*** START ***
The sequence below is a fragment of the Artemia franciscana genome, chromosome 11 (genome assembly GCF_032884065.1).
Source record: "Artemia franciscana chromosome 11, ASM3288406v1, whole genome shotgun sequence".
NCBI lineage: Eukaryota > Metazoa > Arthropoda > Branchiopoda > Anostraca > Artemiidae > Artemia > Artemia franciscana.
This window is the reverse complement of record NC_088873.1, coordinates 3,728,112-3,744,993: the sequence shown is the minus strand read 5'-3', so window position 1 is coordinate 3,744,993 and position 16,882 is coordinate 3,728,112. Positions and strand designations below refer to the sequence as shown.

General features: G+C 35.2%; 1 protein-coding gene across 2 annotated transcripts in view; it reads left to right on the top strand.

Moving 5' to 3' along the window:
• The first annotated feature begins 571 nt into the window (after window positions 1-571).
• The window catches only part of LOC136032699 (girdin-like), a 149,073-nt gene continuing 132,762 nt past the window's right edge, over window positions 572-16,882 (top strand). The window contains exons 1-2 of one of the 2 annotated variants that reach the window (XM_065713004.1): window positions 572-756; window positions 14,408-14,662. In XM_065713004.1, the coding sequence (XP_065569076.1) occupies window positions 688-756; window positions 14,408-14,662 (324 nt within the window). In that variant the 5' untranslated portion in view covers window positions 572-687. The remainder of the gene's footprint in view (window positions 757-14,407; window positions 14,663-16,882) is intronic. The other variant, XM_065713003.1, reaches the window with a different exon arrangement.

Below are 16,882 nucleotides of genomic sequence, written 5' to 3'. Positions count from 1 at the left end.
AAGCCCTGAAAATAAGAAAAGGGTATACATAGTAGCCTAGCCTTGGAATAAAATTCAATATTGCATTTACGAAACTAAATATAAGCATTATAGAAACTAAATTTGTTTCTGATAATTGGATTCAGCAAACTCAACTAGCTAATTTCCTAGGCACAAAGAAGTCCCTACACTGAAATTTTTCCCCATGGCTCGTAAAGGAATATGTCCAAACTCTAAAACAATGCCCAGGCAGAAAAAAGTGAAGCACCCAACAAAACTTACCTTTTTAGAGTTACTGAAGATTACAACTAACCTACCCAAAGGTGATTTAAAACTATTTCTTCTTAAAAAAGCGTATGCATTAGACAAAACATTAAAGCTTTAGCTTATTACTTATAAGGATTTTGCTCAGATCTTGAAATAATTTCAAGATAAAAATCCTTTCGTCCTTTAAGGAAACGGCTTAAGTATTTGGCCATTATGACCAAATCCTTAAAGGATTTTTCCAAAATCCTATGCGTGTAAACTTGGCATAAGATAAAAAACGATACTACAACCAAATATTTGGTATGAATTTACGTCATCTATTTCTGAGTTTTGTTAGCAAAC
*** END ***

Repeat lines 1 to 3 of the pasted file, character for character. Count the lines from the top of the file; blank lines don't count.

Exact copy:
The sequence below is a fragment of the Artemia franciscana genome, chromosome 11 (genome assembly GCF_032884065.1).
Source record: "Artemia franciscana chromosome 11, ASM3288406v1, whole genome shotgun sequence".
NCBI lineage: Eukaryota > Metazoa > Arthropoda > Branchiopoda > Anostraca > Artemiidae > Artemia > Artemia franciscana.